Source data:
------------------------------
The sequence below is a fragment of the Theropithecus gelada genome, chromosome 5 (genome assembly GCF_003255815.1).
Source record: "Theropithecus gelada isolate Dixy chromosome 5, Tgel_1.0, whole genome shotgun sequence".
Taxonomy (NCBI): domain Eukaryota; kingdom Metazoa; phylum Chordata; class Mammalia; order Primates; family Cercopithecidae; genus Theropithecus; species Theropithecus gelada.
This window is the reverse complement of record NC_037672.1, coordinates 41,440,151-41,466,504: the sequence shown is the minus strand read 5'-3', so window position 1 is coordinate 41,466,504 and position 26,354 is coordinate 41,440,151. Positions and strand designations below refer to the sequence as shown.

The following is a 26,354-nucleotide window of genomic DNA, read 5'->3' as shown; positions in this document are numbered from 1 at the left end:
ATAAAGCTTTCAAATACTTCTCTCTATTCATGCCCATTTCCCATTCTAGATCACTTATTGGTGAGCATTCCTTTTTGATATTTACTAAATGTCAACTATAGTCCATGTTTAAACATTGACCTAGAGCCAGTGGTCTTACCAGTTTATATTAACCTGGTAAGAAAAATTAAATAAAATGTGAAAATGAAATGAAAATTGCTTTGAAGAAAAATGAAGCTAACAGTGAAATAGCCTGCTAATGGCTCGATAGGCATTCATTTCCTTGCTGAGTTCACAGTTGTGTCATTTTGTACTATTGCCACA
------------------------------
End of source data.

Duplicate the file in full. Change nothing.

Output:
The sequence below is a fragment of the Theropithecus gelada genome, chromosome 5 (genome assembly GCF_003255815.1).
Source record: "Theropithecus gelada isolate Dixy chromosome 5, Tgel_1.0, whole genome shotgun sequence".
Taxonomy (NCBI): domain Eukaryota; kingdom Metazoa; phylum Chordata; class Mammalia; order Primates; family Cercopithecidae; genus Theropithecus; species Theropithecus gelada.
This window is the reverse complement of record NC_037672.1, coordinates 41,440,151-41,466,504: the sequence shown is the minus strand read 5'-3', so window position 1 is coordinate 41,466,504 and position 26,354 is coordinate 41,440,151. Positions and strand designations below refer to the sequence as shown.

The following is a 26,354-nucleotide window of genomic DNA, read 5'->3' as shown; positions in this document are numbered from 1 at the left end:
ATAAAGCTTTCAAATACTTCTCTCTATTCATGCCCATTTCCCATTCTAGATCACTTATTGGTGAGCATTCCTTTTTGATATTTACTAAATGTCAACTATAGTCCATGTTTAAACATTGACCTAGAGCCAGTGGTCTTACCAGTTTATATTAACCTGGTAAGAAAAATTAAATAAAATGTGAAAATGAAATGAAAATTGCTTTGAAGAAAAATGAAGCTAACAGTGAAATAGCCTGCTAATGGCTCGATAGGCATTCATTTCCTTGCTGAGTTCACAGTTGTGTCATTTTGTACTATTGCCACA